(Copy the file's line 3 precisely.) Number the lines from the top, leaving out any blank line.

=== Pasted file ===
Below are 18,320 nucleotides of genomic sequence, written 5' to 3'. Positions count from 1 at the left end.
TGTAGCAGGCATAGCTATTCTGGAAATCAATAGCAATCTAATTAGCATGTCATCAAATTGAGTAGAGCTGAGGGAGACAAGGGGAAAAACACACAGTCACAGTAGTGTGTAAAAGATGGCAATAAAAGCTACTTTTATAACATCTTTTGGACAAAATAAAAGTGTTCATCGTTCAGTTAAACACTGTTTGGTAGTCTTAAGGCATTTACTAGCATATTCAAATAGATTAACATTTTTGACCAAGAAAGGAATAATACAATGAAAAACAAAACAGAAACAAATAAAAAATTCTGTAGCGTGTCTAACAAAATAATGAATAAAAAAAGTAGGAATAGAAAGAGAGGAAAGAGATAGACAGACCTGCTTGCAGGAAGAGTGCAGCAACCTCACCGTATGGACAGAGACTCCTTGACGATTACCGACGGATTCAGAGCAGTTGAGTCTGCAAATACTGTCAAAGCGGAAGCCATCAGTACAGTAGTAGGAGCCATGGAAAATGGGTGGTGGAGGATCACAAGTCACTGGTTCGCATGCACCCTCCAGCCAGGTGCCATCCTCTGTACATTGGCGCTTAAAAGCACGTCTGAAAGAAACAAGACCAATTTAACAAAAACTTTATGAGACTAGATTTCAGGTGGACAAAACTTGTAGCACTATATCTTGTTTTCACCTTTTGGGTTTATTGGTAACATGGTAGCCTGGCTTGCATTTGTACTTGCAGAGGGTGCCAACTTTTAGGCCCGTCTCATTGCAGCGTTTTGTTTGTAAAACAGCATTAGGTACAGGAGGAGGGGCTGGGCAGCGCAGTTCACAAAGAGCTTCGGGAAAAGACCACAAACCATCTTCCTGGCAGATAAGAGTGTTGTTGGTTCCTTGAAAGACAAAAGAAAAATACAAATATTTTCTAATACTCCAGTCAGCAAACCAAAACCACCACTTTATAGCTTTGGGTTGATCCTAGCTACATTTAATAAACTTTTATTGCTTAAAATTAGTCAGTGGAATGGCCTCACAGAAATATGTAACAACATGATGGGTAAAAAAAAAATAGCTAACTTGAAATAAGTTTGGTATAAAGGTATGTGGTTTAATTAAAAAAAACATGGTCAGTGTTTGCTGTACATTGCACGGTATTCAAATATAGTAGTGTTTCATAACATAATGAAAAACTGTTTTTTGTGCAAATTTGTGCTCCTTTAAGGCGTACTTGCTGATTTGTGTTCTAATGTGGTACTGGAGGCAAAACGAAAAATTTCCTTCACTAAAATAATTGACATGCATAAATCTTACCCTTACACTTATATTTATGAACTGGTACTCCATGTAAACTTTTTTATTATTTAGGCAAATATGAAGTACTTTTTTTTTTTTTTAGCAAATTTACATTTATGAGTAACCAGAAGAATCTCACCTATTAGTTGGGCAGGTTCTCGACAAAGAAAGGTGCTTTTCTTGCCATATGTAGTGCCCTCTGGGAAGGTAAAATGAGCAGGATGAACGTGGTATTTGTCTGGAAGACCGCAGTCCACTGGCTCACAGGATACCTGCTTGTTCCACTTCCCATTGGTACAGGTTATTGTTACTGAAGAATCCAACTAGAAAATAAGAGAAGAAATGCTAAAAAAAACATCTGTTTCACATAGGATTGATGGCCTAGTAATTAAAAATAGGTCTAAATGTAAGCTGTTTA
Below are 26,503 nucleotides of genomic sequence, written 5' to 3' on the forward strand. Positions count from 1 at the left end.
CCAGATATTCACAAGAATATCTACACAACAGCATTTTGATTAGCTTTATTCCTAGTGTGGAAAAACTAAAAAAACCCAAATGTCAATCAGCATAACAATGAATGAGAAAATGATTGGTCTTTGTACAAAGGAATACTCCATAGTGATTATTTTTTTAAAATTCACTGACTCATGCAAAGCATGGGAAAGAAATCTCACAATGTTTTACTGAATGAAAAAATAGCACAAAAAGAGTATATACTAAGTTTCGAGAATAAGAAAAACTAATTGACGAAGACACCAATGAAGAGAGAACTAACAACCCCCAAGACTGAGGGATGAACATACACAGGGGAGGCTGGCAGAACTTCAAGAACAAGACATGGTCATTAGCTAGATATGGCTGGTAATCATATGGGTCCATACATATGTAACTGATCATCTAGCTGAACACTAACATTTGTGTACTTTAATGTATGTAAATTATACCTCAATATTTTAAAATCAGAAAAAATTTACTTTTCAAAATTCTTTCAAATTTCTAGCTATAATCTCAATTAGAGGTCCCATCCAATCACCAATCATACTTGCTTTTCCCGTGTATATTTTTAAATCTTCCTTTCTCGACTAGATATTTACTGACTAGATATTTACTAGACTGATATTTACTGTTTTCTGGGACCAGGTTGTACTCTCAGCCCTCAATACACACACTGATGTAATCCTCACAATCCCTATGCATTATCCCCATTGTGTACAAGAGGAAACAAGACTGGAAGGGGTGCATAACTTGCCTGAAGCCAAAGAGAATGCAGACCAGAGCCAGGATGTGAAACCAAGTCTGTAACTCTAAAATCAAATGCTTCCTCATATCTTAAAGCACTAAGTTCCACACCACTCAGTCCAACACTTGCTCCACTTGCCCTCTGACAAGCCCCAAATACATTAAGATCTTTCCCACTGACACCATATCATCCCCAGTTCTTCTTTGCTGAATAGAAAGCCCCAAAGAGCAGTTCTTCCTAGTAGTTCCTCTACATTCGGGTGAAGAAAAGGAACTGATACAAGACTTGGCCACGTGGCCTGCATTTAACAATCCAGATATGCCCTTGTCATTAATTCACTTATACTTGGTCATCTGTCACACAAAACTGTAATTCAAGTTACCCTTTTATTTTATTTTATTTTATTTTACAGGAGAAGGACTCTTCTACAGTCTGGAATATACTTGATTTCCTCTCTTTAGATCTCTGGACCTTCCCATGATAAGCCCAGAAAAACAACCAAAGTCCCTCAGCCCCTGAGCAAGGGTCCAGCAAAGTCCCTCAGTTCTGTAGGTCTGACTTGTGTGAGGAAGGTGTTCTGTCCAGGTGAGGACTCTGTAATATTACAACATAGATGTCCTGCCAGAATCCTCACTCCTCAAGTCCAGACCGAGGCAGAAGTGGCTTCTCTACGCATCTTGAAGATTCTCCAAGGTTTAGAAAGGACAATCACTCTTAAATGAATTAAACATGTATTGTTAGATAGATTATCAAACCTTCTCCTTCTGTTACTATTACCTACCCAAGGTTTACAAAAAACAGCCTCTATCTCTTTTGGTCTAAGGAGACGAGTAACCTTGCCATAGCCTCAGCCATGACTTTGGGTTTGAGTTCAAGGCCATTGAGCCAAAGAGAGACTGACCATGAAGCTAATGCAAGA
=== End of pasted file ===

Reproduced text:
Below are 26,503 nucleotides of genomic sequence, written 5' to 3' on the forward strand. Positions count from 1 at the left end.